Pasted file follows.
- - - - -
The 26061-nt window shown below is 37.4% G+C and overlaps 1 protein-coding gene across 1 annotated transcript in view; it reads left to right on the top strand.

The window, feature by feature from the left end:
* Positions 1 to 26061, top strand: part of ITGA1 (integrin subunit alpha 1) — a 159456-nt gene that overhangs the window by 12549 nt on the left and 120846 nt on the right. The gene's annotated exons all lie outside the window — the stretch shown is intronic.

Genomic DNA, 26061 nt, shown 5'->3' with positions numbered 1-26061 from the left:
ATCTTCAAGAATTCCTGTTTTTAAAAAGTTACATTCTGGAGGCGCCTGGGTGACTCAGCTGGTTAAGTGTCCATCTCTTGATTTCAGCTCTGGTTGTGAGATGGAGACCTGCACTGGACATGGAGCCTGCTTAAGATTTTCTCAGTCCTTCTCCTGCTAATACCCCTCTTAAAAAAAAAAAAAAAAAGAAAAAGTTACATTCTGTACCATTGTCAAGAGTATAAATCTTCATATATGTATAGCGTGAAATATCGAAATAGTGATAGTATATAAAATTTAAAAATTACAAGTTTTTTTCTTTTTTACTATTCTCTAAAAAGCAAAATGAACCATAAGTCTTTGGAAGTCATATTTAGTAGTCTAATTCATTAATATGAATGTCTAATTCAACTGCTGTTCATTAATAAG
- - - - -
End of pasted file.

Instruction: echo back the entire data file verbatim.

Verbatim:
The 26061-nt window shown below is 37.4% G+C and overlaps 1 protein-coding gene across 1 annotated transcript in view; it reads left to right on the top strand.

The window, feature by feature from the left end:
* Positions 1 to 26061, top strand: part of ITGA1 (integrin subunit alpha 1) — a 159456-nt gene that overhangs the window by 12549 nt on the left and 120846 nt on the right. The gene's annotated exons all lie outside the window — the stretch shown is intronic.

Genomic DNA, 26061 nt, shown 5'->3' with positions numbered 1-26061 from the left:
ATCTTCAAGAATTCCTGTTTTTAAAAAGTTACATTCTGGAGGCGCCTGGGTGACTCAGCTGGTTAAGTGTCCATCTCTTGATTTCAGCTCTGGTTGTGAGATGGAGACCTGCACTGGACATGGAGCCTGCTTAAGATTTTCTCAGTCCTTCTCCTGCTAATACCCCTCTTAAAAAAAAAAAAAAAAAGAAAAAGTTACATTCTGTACCATTGTCAAGAGTATAAATCTTCATATATGTATAGCGTGAAATATCGAAATAGTGATAGTATATAAAATTTAAAAATTACAAGTTTTTTTCTTTTTTACTATTCTCTAAAAAGCAAAATGAACCATAAGTCTTTGGAAGTCATATTTAGTAGTCTAATTCATTAATATGAATGTCTAATTCAACTGCTGTTCATTAATAAG